Fast-track BSN: The fast-training BSN is designed for professionals who hold a non-nursing bachelor’s degree. The program builds on the students’ previous academic training and prepares them to transition into the field of nursing. The transfer of credits lets students complete the degree in considerably less time that it takes to complete the traditional pathway. The accelerated program requires full-time attendance to complete the comprehensive coursework. As more professionals seek to transfer to nursing where the opportunities and finances are more rewarding, educational institutions are developing and offering the fast-track program to support the transition. Like other pre-licensure nursing programs, graduates must take the NCLEX-RN for licensure to practice as a registered nurse.
Traditional BSN Programs
The BSN program educates students to become nurse generalists capable of caring for patients, families, communities, and populations across the lifespan in diverse healthcare settings. Core nursing courses will build upon the foundation set by liberal arts, basic and applied sciences, and social sciences. Nursing courses will begin during the freshman year – for most programs. The hands-on clinical experiences, designed to reinforce theory and build clinical skills, will commence during the sophomore year.
Graduates will qualify to the NCLEX-RN and will have a solid foundation to continue to graduate study. They will assume accountability to society as they use communication, leadership, research, and critical thinking to apply the nursing process and improve patient outcomes.
BSN programs enroll a limited number of students each year. Admission to the program may be very selective, so make sure to complete any prerequisite requirements before submitting an application. Since many applicants might exceed the minimum requirements, a waiting list may be in force. Alternatively, there may be a short-list of the most qualified applicants, and those who are not selected will need to resubmit another application for the subsequent semesters. Short-listed applicants may be contacted for interviews and evaluations earn their spot in the program.
- Obtain general admission to the college or university
- Have a high school diploma or GED with two years or high school lab science with a grade C or higher
- Meet the English requirements through completion of an approved course or placement testing
- Meet the math requirements through completion of an approved course or placement testing
- Letters of reference
- Attend a personal interview – by invitation
The clinical sites will determine additional requirements, which will include health exam completed by a licensed physician, immunization records, criminal background check, CPR for Healthcare Providers, health and liability insurance, and TB clearance.
Second Degree BSN
As people seek more rewarding lines of work, nursing appears to be one of the most credible. The growth of accelerated BSN programs is a response to the need for professionals to obtain the preparation necessary to practice as a registered nurse. The program is open to those with a 4-year bachelor’s or master’s degree in an area not related to nursing. The curriculum requires much less time than the traditional BSN, but it is far more intensive due to the pace of the studies. As more professionals turn to nursing, they will help to alleviate the current deficit.
The ABSN can be completed in as little as 15 months and is ideal for professionals who aspire a career in nursing but don’t want to invest an additional four years of preparation to obtain a second degree. As nursing emerges as a popular second career choice for adults with professional degrees, the competitiveness of enrolling in the accelerated nursing program is expected to increase. The students are typically older than traditional students and exhibit the determination to complete the BSN requirements in the allotted timeframe. Part-time or full-time employment is not recommended during the intensive program of study.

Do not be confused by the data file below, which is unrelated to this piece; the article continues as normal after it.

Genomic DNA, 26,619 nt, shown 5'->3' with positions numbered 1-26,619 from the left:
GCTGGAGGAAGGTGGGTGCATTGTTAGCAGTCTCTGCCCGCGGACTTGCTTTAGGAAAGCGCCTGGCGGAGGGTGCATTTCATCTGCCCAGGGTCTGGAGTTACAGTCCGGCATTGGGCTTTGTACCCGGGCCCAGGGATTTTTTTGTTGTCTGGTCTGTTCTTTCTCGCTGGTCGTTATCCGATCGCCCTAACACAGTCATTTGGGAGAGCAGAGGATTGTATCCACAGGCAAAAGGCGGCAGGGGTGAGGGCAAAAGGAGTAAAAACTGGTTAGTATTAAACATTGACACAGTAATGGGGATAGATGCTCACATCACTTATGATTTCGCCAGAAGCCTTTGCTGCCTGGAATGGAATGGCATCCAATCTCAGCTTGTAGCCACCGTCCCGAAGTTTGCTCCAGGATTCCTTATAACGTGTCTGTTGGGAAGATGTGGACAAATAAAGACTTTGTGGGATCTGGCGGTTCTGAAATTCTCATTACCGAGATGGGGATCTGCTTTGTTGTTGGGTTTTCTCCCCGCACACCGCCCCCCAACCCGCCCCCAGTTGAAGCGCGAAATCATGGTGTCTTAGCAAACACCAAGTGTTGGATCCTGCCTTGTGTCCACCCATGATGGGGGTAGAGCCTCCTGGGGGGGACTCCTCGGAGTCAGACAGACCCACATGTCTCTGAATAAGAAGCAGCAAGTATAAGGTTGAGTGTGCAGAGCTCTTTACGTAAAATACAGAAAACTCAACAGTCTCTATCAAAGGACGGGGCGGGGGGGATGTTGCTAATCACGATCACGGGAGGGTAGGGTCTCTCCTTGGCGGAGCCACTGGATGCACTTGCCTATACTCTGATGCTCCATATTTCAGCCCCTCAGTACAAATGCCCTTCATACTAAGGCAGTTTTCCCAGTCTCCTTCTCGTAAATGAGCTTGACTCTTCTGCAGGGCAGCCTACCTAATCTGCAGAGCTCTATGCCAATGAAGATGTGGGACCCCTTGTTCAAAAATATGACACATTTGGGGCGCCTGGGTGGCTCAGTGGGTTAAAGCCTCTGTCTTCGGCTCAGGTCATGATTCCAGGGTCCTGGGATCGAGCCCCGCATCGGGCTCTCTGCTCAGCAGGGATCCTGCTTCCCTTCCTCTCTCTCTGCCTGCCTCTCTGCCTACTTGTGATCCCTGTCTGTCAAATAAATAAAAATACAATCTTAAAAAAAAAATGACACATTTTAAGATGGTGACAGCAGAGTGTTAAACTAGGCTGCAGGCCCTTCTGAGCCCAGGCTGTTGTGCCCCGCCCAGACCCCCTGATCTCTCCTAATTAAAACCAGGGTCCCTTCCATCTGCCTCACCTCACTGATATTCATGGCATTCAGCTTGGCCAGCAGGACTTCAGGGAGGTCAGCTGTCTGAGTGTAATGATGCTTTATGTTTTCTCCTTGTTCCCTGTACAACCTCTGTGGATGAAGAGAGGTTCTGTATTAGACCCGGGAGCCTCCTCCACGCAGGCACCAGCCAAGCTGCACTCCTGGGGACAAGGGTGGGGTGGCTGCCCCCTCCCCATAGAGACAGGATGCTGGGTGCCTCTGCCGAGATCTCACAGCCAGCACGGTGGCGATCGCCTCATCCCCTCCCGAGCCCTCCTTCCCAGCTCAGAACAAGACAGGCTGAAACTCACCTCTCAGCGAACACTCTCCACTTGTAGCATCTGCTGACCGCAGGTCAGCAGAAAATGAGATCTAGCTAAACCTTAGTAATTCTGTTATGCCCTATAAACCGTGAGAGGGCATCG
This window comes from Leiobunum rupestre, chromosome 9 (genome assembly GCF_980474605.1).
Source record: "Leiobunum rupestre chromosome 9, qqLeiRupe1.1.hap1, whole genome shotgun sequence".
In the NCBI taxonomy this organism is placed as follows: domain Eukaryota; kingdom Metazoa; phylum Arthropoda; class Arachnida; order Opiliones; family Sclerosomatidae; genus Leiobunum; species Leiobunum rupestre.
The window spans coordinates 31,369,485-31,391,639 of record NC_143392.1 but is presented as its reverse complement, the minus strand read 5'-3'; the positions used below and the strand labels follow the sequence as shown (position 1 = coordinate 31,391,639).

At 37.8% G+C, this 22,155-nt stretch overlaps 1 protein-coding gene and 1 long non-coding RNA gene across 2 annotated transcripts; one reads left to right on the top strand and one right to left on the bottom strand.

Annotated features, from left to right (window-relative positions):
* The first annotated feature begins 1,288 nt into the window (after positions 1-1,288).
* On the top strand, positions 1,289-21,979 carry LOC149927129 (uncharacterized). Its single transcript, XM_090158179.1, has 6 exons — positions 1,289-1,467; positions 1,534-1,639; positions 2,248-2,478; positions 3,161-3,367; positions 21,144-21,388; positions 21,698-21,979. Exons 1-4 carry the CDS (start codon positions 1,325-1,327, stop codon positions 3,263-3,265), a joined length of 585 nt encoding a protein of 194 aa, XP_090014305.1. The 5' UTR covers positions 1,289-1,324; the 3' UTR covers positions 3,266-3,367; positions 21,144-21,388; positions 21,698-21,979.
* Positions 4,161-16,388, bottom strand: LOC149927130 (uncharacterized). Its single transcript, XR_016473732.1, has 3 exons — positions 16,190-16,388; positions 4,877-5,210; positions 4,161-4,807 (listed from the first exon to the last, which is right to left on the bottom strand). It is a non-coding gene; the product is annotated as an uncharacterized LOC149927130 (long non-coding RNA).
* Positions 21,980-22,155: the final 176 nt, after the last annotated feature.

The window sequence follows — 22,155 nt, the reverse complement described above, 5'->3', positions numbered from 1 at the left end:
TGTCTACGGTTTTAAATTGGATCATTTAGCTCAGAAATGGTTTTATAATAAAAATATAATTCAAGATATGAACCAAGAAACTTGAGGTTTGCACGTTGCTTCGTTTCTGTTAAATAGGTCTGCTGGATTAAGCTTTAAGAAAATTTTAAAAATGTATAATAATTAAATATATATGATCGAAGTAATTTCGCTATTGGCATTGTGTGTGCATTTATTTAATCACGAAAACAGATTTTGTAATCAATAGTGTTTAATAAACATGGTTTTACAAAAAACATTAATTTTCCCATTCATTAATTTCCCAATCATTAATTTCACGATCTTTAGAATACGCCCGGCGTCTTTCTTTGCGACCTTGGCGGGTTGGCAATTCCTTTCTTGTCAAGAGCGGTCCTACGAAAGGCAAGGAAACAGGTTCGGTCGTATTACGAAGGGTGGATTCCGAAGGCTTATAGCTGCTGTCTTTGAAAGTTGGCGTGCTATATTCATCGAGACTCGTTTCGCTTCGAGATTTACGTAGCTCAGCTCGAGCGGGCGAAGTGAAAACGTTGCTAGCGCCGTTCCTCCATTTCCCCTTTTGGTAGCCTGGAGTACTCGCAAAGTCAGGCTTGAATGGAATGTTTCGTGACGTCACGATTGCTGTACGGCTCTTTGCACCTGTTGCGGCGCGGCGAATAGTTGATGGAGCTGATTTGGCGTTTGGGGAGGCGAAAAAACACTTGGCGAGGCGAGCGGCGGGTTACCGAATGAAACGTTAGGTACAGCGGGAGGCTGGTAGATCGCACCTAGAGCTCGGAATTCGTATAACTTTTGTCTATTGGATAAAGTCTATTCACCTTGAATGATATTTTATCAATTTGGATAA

The curriculum builds on the student’s previous academic studies and life experiences and comprises primarily of core nursing theory and clinical experiences. Students must complete the prerequisite courses in science and statistics. Graduates are eligible to apply for the NCLEX-RN for licensure as a registered nurse.
Applicants must hold a baccalaureate degree from an accredited university or college. Admission is competitive. It requires completion of the general undergraduate admission requirements, a GPA of 3.0 or higher from the bachelor’s or master’s program, meet the clinical health and background check requirements, and CPR certification. A resume and nursing essay may be required with the application.
How Much Do BSN Programs Cost?
The cost of tuition in the University of Maine system is $233 per credit for residents. Expenses for books, insurance, supplies, transportation to clinical sites, and fees will amount to approximately $2,580 per year.
Following is a list of Board-approved BSN programs in Maine with the NCLEX-RN pass rates.
Maine BSN Programs and NCLEX-RN Pass Rates
Augusta, ME BSN programs:
14 Marketplace Drive, Augusta, ME 04330
NCLEX-RN Pass Rate: 77.27%
Bangor, ME BSN programs:
1 College Circle, Bangor, ME 04401
NCLEX-RN Pass Rate: 90.74%
Biddeford, ME BSN programs:
University of New England
11 Hills Beach Road, Biddeford, ME 04005
NCLEX-RN Pass Rate: 93.55%
Fort Kent, ME BSN programs:
University of Maine at Fort Kent
23 University Drive, Fort Kent, ME 04743
NCLEX-RN Pass Rate: 85.54%
Orono, ME BSN programs:
University of Maine
5724 Dunn Hall, Orono, ME 04469-5724
NCLEX-RN Pass Rate: 90.28%
Portland, ME BSN programs:
University of Southern Maine
PO Box 9300, Portland, ME 04104
NCLEX-RN Pass Rate: 88.03%
Standish, ME BSN programs:
Saint Joseph’s College
278 Whites Bridge Road, Standish, ME 04084
NCLEX-RN Pass Rate: 87.72%